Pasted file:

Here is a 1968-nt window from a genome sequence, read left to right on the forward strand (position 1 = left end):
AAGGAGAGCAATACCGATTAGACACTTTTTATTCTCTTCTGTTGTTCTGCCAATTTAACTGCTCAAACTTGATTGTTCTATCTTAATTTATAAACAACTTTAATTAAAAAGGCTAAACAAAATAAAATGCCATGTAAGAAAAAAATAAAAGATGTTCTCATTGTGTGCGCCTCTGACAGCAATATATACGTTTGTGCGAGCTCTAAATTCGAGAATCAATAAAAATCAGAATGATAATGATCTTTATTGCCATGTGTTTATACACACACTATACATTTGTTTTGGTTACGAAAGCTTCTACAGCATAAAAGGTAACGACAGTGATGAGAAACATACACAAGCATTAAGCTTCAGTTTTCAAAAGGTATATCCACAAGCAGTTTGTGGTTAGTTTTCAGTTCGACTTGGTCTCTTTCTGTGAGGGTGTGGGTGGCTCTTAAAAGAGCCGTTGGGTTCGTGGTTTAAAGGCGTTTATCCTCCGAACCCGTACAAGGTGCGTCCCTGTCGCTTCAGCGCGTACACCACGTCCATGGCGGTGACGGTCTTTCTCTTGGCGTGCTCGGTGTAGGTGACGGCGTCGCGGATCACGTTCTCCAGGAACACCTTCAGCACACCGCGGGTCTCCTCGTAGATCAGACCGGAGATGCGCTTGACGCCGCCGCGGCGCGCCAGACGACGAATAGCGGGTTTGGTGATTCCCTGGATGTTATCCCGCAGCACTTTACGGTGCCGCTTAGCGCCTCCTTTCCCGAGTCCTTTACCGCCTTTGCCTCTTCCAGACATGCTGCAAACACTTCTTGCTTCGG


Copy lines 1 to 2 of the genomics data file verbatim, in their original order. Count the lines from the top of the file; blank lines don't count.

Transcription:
Here is a 1968-nt window from a genome sequence, read left to right on the forward strand (position 1 = left end):
AAGGAGAGCAATACCGATTAGACACTTTTTATTCTCTTCTGTTGTTCTGCCAATTTAACTGCTCAAACTTGATTGTTCTATCTTAATTTATAAACAACTTTAATTAAAAAGGCTAAACAAAATAAAATGCCATGTAAGAAAAAAATAAAAGATGTTCTCATTGTGTGCGCCTCTGACAGCAATATATACGTTTGTGCGAGCTCTAAATTCGAGAATCAATAAAAATCAGAATGATAATGATCTTTATTGCCATGTGTTTATACACACACTATACATTTGTTTTGGTTACGAAAGCTTCTACAGCATAAAAGGTAACGACAGTGATGAGAAACATACACAAGCATTAAGCTTCAGTTTTCAAAAGGTATATCCACAAGCAGTTTGTGGTTAGTTTTCAGTTCGACTTGGTCTCTTTCTGTGAGGGTGTGGGTGGCTCTTAAAAGAGCCGTTGGGTTCGTGGTTTAAAGGCGTTTATCCTCCGAACCCGTACAAGGTGCGTCCCTGTCGCTTCAGCGCGTACACCACGTCCATGGCGGTGACGGTCTTTCTCTTGGCGTGCTCGGTGTAGGTGACGGCGTCGCGGATCACGTTCTCCAGGAACACCTTCAGCACACCGCGGGTCTCCTCGTAGATCAGACCGGAGATGCGCTTGACGCCGCCGCGGCGCGCCAGACGACGAATAGCGGGTTTGGTGATTCCCTGGATGTTATCCCGCAGCACTTTACGGTGCCGCTTAGCGCCTCCTTTCCCGAGTCCTTTACCGCCTTTGCCTCTTCCAGACATGCTGCAAACACTTCTTGCTTCGG